Expert opinion: Decision made on holiday pay for workers on commission
Back in February, the European Court of Justice was asked to assess whether holiday pay must now contain rolled-up commission payments to compensate for the employee’s inability to earn commission during the period of leave.
The case – Lock v British Gas – has now been decided by the ECJ. It ruled that employers must, during a period of annual leave, pay employees the commission that they would have earned had they not been on leave.
The reasoning is that employees should not be financially penalised because they are on leave and should not be deterred from taking holiday for financial reasons.
As we predicted, holiday pay for workers who regularly earn commission in addition to their basic salary must now include:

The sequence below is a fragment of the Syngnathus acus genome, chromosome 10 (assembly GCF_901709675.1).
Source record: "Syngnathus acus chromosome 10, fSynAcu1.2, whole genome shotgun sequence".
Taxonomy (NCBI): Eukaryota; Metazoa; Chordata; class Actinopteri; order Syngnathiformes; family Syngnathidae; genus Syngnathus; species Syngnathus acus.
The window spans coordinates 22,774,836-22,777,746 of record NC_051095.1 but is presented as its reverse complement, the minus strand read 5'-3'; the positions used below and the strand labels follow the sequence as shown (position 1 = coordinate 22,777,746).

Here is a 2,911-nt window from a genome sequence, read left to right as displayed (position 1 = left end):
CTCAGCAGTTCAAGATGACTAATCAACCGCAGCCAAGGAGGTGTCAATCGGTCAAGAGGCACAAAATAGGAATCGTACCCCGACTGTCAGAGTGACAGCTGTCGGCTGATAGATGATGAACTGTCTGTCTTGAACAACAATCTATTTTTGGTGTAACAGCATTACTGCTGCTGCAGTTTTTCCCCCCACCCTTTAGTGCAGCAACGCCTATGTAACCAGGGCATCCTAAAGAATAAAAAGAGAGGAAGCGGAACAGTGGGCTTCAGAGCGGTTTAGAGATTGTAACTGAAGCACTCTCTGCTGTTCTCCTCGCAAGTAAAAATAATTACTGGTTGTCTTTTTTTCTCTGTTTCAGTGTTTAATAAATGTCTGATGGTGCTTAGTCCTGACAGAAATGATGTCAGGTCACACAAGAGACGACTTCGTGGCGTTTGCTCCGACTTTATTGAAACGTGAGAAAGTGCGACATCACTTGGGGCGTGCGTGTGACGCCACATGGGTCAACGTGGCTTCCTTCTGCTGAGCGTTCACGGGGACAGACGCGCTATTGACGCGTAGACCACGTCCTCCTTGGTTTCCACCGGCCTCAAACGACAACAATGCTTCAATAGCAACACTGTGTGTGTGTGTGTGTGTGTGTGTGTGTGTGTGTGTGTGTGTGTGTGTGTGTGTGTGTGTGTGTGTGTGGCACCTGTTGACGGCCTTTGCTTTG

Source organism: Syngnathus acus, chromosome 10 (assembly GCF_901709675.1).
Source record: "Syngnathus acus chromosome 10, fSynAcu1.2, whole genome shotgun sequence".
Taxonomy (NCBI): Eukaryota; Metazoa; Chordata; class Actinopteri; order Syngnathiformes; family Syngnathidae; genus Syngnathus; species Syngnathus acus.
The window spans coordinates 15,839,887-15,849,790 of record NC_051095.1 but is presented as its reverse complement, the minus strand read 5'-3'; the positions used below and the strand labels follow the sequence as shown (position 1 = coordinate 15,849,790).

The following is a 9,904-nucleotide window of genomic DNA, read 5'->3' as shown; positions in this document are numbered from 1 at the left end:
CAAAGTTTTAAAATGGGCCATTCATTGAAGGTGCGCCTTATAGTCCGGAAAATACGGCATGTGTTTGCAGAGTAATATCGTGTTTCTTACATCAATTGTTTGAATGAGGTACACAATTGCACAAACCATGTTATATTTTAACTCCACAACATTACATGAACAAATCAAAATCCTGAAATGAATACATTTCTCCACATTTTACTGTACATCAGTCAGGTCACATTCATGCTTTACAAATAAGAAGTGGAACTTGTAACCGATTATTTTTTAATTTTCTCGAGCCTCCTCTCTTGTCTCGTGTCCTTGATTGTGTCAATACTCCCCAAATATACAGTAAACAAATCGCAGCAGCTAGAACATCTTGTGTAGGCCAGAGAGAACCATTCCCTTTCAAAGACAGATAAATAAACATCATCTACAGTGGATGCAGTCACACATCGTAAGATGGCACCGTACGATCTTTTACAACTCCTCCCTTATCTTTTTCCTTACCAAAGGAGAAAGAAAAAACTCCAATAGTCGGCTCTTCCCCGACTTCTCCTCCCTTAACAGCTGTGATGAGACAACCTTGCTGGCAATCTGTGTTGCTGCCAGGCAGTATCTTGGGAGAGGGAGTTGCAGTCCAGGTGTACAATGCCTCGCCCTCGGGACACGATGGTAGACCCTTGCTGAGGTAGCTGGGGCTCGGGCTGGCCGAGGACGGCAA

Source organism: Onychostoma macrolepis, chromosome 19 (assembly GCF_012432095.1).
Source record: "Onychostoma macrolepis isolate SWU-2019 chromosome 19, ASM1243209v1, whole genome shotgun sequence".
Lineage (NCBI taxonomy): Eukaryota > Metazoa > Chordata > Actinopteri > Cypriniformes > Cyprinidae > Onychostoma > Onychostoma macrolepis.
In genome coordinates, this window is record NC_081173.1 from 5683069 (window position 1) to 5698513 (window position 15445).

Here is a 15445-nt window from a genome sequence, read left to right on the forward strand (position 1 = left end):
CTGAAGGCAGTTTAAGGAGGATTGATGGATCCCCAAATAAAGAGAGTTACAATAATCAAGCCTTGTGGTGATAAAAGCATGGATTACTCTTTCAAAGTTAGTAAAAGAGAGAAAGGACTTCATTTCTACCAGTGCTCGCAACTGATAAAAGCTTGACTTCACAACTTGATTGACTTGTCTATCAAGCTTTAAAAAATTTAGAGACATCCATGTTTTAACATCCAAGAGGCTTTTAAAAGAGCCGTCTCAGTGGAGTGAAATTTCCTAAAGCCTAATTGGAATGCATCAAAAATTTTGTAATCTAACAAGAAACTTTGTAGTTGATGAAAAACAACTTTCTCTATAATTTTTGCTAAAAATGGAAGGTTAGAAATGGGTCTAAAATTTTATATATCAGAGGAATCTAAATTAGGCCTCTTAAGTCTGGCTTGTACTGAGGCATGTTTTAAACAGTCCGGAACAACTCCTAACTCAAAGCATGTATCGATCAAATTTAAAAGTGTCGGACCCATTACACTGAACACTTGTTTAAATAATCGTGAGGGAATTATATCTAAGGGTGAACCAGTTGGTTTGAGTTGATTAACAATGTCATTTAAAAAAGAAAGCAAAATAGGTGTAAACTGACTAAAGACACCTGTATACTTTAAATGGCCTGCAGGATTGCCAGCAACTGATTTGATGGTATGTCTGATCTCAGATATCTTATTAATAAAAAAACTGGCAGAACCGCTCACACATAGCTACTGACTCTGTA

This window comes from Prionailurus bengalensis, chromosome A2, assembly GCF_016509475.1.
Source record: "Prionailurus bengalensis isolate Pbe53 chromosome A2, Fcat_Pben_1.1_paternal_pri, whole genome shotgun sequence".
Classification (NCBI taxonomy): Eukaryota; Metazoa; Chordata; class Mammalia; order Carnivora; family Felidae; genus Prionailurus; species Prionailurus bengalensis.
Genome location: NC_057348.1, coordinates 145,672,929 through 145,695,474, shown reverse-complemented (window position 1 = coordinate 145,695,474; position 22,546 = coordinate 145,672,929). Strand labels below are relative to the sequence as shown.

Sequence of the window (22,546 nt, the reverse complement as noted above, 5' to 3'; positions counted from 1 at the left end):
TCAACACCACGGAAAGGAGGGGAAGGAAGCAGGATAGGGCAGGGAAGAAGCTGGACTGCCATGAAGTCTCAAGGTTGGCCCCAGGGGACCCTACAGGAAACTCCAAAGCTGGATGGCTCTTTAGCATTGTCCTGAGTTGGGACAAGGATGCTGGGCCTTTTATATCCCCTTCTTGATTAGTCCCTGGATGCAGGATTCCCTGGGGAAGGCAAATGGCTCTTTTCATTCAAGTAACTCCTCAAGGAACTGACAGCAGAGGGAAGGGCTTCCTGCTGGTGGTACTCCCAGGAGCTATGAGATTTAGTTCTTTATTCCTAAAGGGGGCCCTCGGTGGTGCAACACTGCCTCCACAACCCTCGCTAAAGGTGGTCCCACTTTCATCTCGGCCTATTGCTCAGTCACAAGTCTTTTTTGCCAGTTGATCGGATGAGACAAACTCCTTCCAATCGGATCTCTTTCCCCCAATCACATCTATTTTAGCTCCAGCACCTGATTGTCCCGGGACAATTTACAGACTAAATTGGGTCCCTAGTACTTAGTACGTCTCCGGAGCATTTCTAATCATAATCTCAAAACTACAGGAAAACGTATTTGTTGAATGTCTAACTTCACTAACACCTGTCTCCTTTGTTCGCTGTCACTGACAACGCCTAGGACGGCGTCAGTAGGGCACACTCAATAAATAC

- Basic salary
- Any commission falling due for payment while the worker is on holiday
- Pay for the commission that the employee would have earned had they worked during their period of leave
One issue is unclear. The ECJ did not decide how employers should calculate holiday pay and has left this for national courts to decide.
It remains to be seen how the tribunal looking at this case will calculate the loss of commission – this will be decided in the near future, and could be the subject of further appeals.
The tribunal will have to consider whether, say, a 12 month average of previous commission payments would be appropriate, or whether – as for many other employment law provisions – 12 weeks.
We recommend that if your employees earn commission, you consider including commission into holiday pay. If not, employees may be able to take legal claims, for example for loss of wages or constructive unfair dismissal.
Richard White is a partner at Withy King solicitors specialising in employment law. Contact him on 01225 730 172 or at Richard.White@withyking.co.uk